This development appears completely inconsistent with centuries of jurisprudence. But it may be very consistent with the current direction of our culture: holding others responsible for our own behavior.
In Missouri, a wrongful death plaintiff has the burden to show that the decedent's death was "a direct result" of a defendant's negligence. More specifically, if the plaintiff can show that the death was the "natural and probable consequence" of the injury that the defendant caused by his negligence, then the plaintiff can win.
Now, this is no easy case to make and likely would require expert medical evidence to draw a scientific relationship between one man's carelessness and another's suicide. Fortunately for the Belcher family and plaintiffs at large, Missouri courts acknowledge that the science, like the law, is increasingly on their team.
According to Missouri courts, modern psychiatry supports the idea that suicide sometimes is a foreseeable result of traumatic injuries. And if a qualified expert takes the stand and tells a jury that, to a reasonable degree of medical certainty, a concussion directly caused a suicide, well that jury has something on which to hang a verdict.
We shouldn't be shocked. After all, as a society we've been tinkering with holding people responsible for another's suicide for some time now.
In New Jersey in 2012, Rutgers student Dharun Ravi was convicted of invasion of privacy and more than a dozen other charges by using a webcam to peek (into his own room, that he would have had an absolute right to walk into at any time) at his roommate Tyler Clementi.
When Clementi learned of the immature and cruel prank, he was upset. In gauging Ravi's responsibility, we should have considered the "natural and probable consequence" of Ravi's juvenile acts on Clementi. We should have asked: what would we have expected Clementi to do in this instance? Perhaps we'd expect him to sucker-punch Ravi. Maybe we'd expect Clementi to fling Ravi's laptop out of their dorm window.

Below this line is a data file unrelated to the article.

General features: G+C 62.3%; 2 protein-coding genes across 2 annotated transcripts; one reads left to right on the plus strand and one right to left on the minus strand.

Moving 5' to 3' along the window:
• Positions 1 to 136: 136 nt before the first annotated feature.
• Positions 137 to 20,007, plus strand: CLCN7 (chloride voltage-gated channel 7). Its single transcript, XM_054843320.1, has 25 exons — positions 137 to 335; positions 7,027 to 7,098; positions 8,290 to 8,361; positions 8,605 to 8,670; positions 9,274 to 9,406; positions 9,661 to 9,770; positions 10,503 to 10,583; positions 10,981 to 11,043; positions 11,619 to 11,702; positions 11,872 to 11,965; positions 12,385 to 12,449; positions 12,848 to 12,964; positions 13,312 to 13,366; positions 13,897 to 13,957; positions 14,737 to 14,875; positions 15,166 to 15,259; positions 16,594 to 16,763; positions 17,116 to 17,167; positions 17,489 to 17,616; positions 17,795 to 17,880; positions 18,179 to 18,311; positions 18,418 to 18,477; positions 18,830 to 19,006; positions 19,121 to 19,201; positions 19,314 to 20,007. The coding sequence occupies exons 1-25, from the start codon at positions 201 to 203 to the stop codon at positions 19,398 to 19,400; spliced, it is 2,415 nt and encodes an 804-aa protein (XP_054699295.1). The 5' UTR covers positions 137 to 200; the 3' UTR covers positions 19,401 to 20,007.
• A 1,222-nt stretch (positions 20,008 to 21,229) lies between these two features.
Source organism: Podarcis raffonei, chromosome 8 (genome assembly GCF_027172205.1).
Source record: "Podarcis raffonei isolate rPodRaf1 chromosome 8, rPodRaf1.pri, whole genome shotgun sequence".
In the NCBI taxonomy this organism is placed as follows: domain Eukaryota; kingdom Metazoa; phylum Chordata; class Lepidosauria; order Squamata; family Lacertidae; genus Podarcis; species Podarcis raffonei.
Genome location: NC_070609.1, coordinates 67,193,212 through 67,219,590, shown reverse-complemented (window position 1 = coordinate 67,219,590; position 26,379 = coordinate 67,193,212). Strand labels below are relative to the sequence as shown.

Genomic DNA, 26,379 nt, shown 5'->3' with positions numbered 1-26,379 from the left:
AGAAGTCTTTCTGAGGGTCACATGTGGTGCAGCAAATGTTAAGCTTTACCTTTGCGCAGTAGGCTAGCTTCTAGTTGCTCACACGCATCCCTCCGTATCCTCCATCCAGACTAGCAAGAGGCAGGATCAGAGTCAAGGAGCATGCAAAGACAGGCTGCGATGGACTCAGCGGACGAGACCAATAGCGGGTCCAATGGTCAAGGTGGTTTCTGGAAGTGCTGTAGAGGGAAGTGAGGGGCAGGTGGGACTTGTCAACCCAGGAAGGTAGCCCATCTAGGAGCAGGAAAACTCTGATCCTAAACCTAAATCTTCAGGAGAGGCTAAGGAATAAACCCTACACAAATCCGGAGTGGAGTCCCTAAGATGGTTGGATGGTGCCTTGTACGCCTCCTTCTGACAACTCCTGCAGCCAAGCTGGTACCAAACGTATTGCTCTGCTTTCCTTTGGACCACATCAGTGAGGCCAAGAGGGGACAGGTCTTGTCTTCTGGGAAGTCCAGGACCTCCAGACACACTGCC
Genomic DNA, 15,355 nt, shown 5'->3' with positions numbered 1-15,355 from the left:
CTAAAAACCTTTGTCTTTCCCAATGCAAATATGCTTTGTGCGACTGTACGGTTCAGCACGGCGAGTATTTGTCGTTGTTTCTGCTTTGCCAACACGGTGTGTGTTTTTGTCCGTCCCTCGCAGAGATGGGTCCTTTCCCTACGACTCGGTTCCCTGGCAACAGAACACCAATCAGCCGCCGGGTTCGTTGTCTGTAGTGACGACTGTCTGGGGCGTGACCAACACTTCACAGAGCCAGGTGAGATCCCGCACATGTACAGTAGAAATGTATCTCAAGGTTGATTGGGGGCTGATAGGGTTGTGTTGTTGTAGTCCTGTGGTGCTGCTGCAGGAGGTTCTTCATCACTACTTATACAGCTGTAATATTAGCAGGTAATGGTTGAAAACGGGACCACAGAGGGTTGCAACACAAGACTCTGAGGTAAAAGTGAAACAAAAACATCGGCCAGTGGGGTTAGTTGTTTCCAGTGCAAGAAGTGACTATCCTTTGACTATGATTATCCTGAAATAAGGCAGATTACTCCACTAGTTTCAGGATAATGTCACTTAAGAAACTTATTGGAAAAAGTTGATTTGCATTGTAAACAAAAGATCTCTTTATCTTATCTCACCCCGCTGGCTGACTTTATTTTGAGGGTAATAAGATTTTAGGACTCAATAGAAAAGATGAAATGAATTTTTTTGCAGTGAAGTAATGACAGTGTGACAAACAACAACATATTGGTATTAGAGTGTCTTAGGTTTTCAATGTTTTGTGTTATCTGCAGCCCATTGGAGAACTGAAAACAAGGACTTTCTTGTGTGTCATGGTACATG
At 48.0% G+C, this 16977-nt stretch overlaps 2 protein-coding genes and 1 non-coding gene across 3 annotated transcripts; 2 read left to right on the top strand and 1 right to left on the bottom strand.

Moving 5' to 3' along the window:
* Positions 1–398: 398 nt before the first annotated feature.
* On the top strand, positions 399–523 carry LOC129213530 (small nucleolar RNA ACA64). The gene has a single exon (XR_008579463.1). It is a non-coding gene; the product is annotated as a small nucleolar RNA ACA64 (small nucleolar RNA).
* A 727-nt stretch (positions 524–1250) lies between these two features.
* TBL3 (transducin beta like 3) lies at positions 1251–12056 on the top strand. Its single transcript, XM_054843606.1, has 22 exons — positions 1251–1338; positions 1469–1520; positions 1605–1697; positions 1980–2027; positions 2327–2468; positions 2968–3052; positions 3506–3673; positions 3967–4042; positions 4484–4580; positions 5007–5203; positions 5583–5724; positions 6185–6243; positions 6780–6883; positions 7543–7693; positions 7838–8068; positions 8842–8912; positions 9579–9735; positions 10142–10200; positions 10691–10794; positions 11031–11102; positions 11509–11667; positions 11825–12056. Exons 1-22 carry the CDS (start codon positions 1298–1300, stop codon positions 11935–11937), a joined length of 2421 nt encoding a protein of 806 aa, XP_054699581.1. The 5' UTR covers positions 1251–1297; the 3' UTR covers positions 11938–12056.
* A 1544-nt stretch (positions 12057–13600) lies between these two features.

But can any of us say the "natural and probable" consequence of Ravi's stunt was Clementi's suicide?
The clever reader will point out that Ravi was not prosecuted for the death of Clementi, and that is true. But let's face it: The main reason Ravi was in criminal court was because Clementi committed suicide. Ravi was prosecuted because of the independent act of a very upset young man. (Clementi's family decided not to file a lawsuit and instead to focus on working with The Tyler Clementi Foundation to support gay and lesbian youths.)
We're entering a new cultural era. Now, when a tragedy occurs, heads must roll, no matter what. Now that appears to include suicide, that most personal, independent decision to end one's own life. Our mind may tell us that the deceased is the only party liable for his suicide. Our grief, however, speaks louder, and it calls out for retribution.
Modern jurisprudence appears to join in the public sentiment; we are moving toward the idea that for every tragedy, every social wrong, every inequity, that someone must be held responsible. Perhaps it's socially cathartic, or perhaps we are devolving to our bloodier Coliseum days, where we are sated as long as a lion eats someone. Even though it goes against centuries of legal precedent, cases such as Ravi's and other civil cases are suggesting a cultural sea change.
When someone commits suicide, it's someone else's fault.
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The opinions expressed in this commentary are solely those of Danny Cevallos.